SC declines plea to cancel bail of Telangana cash-for-vote accused

New Delhi/Hyderabad, July 3 (IANS) In a setback to Telangana’s Anti-Corruption Bureau (ACB) in cash-for-vote scam, the Supreme Court on Friday dismissed its petition for cancellation of bail of TDP legislator A. Revanth Reddy and two other accused.

Revanth Reddy, the prime accused, and his aides Sebastian Harry and R. Uday Simha were granted bail by Hyderabad High Court on June 30.

A bench of Chief Justice H.L.Dattu, Justice Arun Mishra and Justice Amitava Roy declined the plea by the Telangana government seeking cancellation of bail as senior counsel Kapil Sibal urged the court that the investigation into the money trail was still to be conducted and Reddy was a legislator wielding considerable clout.

The Telangana government had sought the issuance of non-bailable warrants against Reddy with a direction that he be sent to judicial custody.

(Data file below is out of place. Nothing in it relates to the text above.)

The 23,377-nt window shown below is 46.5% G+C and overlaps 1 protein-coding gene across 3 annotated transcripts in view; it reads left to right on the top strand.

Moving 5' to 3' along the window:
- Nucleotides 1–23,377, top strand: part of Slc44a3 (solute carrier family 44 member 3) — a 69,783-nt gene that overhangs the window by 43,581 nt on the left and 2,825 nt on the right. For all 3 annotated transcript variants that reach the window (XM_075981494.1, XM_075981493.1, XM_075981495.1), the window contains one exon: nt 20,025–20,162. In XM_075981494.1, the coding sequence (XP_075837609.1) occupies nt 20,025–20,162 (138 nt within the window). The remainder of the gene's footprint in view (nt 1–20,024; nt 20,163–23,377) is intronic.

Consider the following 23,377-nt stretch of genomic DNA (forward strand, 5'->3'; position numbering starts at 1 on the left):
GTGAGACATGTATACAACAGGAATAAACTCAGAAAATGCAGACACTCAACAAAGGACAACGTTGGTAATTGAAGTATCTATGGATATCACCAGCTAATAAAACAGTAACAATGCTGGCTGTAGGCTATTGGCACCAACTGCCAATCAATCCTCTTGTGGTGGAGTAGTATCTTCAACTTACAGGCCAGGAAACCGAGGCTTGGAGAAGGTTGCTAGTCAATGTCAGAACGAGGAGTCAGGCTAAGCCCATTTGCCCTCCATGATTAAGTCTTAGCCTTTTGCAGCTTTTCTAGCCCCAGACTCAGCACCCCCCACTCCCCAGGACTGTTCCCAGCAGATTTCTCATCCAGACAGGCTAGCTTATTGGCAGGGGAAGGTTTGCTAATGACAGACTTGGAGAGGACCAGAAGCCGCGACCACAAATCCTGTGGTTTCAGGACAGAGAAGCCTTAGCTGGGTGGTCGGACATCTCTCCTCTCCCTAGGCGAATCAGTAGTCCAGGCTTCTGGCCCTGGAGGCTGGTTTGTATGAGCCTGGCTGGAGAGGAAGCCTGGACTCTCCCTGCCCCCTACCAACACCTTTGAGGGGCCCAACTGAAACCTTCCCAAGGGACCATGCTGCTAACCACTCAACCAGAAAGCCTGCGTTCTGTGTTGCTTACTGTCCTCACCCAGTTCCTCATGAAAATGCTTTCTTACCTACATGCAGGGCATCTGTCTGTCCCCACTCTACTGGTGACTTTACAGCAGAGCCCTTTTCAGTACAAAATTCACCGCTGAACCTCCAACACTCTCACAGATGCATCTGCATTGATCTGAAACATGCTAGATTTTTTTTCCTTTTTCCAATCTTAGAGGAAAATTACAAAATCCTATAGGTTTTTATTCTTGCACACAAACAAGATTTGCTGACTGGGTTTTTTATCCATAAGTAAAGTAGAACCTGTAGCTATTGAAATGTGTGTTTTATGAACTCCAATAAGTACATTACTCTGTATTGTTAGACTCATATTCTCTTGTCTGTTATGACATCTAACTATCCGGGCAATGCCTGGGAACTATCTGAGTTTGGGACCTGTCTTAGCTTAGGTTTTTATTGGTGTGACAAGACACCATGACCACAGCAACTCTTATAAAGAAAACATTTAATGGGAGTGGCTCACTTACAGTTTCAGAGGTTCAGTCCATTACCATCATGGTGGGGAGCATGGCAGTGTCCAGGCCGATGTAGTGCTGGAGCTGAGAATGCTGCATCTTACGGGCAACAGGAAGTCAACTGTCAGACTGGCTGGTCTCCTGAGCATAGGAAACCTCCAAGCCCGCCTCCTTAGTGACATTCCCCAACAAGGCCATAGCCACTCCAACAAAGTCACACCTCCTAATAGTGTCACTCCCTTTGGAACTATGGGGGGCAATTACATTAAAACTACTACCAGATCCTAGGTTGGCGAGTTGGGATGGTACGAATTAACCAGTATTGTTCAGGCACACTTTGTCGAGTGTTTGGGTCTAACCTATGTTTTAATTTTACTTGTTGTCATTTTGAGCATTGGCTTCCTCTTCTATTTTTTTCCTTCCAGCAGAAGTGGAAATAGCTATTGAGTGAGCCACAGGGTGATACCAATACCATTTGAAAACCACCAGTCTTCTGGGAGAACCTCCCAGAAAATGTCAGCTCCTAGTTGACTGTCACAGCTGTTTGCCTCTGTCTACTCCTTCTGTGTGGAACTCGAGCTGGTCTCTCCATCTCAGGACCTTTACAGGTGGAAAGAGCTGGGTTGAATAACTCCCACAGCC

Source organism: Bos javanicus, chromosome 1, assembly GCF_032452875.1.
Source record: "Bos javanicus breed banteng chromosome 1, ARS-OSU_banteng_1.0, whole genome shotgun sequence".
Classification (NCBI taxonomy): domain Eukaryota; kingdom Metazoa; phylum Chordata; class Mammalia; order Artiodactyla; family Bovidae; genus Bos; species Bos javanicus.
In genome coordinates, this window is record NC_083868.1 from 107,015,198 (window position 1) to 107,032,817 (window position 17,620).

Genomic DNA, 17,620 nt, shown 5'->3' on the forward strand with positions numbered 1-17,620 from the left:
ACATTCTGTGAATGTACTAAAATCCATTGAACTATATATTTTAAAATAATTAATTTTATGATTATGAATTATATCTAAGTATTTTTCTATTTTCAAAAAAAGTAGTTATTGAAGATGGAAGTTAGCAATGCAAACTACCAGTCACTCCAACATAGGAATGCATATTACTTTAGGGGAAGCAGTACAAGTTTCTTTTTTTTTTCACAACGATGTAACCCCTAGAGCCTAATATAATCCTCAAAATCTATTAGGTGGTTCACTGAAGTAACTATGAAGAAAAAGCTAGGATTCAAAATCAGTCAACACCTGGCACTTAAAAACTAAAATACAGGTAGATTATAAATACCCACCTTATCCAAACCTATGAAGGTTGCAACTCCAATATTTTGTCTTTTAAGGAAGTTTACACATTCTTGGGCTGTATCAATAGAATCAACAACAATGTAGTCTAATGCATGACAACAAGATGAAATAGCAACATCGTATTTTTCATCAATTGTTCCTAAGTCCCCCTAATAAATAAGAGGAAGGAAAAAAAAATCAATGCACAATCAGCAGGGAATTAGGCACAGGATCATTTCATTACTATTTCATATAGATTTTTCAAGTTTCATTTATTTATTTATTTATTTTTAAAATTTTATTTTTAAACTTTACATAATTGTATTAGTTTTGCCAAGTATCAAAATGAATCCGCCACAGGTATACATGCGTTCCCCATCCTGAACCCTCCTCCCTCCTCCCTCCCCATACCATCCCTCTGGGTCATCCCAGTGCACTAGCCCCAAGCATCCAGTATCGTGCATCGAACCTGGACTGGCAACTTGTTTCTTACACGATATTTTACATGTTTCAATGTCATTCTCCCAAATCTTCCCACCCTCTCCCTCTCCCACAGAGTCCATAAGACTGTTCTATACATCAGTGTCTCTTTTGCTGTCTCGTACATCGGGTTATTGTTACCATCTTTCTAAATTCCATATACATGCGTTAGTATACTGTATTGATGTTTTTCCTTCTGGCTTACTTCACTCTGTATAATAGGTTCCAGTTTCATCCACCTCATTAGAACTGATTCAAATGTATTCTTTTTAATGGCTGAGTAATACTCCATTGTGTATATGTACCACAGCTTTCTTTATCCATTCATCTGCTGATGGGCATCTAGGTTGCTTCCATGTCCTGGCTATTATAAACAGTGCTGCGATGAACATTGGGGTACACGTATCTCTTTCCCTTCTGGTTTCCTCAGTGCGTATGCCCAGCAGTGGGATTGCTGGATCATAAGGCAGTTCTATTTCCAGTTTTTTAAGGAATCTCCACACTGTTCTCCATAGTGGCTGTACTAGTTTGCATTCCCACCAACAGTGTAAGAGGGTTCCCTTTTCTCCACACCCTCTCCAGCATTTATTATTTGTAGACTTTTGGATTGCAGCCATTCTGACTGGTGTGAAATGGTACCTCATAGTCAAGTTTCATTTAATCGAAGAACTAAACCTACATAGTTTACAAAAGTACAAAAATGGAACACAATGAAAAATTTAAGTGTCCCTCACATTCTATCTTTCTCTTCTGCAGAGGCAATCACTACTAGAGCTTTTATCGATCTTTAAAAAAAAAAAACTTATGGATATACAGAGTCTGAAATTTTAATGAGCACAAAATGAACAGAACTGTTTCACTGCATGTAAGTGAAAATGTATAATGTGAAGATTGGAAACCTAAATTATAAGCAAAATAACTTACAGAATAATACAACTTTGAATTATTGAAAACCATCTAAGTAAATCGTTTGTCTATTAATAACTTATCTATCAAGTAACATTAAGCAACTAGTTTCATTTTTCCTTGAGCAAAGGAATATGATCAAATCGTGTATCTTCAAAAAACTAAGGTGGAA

“One of them is a MLA and the day he came out (on bail) he made a statement.. We have yet to investigate from where money came and who is involved,” Sibal told the court.

He also drew the court’s attention to a threatening speech made by Revanth Reddy against Chief Minister K. Chandrasekhar Rao after his release from jail in Hyderabad on Wednesday. He pointed out that police have booked cases against him in this connection.

Finding the court unrelenting, he said: “If that is so, then the same yardstick should apply to all the criminals across the board by the court.”

Revanth Reddy, deputy leader of Telugu Desam Party (TDP) in Telangana legislative assembly, was arrested by the ACB on May 31 when he was trying to give Rs.50 lakh as bribe to nominated legislator Elvis Stephenson to induce him to vote for TDP-BJP candidate in Telangana legislative council elections.

Revanth’s aides Sebastian Harry and Uday Simha were also arrested in the trap laid by ACB on Stephenson’s complaint.

Sibal told the court that the investigation into the case has revealed that the whole transaction was “meticulously planned and executed” and the “money trail was still be investigated”.

Questioning the grant of bail to the two accused, he said that high court had completely ignored the “well-founded contentions and apprehensions of the investigating agency”.

Sibal argued that it was not an ordinary case under the Prevention of Corruption Act but constituted a class apart and ought to be treated differently.

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